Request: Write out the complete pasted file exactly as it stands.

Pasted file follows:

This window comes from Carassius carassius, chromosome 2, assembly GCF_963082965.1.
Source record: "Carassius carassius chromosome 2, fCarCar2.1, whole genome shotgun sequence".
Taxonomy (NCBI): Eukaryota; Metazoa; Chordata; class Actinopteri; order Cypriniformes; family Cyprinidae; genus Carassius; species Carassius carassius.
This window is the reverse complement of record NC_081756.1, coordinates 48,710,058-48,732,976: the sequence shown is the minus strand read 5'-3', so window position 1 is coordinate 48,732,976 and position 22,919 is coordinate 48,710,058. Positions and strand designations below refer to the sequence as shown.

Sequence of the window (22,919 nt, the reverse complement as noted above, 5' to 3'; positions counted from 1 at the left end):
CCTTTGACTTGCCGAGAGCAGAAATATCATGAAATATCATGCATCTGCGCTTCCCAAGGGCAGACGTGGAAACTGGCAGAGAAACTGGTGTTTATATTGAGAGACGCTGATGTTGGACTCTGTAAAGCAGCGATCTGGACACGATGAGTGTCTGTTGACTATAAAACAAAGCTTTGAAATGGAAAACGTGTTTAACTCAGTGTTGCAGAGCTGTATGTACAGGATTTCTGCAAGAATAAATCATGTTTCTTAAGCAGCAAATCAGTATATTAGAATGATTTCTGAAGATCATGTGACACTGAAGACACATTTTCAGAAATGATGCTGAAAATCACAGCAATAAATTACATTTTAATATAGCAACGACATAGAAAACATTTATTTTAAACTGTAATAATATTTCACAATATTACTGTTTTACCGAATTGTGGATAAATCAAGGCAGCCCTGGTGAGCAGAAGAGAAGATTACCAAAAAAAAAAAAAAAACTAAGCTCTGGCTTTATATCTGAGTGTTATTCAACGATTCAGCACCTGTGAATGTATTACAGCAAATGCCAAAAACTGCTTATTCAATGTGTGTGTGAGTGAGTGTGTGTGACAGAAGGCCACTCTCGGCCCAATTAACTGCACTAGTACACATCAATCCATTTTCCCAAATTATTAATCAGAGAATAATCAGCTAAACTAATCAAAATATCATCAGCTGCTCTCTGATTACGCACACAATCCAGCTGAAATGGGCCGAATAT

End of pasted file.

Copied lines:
This window comes from Carassius carassius, chromosome 2, assembly GCF_963082965.1.
Source record: "Carassius carassius chromosome 2, fCarCar2.1, whole genome shotgun sequence".
Taxonomy (NCBI): Eukaryota; Metazoa; Chordata; class Actinopteri; order Cypriniformes; family Cyprinidae; genus Carassius; species Carassius carassius.
This window is the reverse complement of record NC_081756.1, coordinates 48,710,058-48,732,976: the sequence shown is the minus strand read 5'-3', so window position 1 is coordinate 48,732,976 and position 22,919 is coordinate 48,710,058. Positions and strand designations below refer to the sequence as shown.

Sequence of the window (22,919 nt, the reverse complement as noted above, 5' to 3'; positions counted from 1 at the left end):
CCTTTGACTTGCCGAGAGCAGAAATATCATGAAATATCATGCATCTGCGCTTCCCAAGGGCAGACGTGGAAACTGGCAGAGAAACTGGTGTTTATATTGAGAGACGCTGATGTTGGACTCTGTAAAGCAGCGATCTGGACACGATGAGTGTCTGTTGACTATAAAACAAAGCTTTGAAATGGAAAACGTGTTTAACTCAGTGTTGCAGAGCTGTATGTACAGGATTTCTGCAAGAATAAATCATGTTTCTTAAGCAGCAAATCAGTATATTAGAATGATTTCTGAAGATCATGTGACACTGAAGACACATTTTCAGAAATGATGCTGAAAATCACAGCAATAAATTACATTTTAATATAGCAACGACATAGAAAACATTTATTTTAAACTGTAATAATATTTCACAATATTACTGTTTTACCGAATTGTGGATAAATCAAGGCAGCCCTGGTGAGCAGAAGAGAAGATTACCAAAAAAAAAAAAAAAACTAAGCTCTGGCTTTATATCTGAGTGTTATTCAACGATTCAGCACCTGTGAATGTATTACAGCAAATGCCAAAAACTGCTTATTCAATGTGTGTGTGAGTGAGTGTGTGTGACAGAAGGCCACTCTCGGCCCAATTAACTGCACTAGTACACATCAATCCATTTTCCCAAATTATTAATCAGAGAATAATCAGCTAAACTAATCAAAATATCATCAGCTGCTCTCTGATTACGCACACAATCCAGCTGAAATGGGCCGAATAT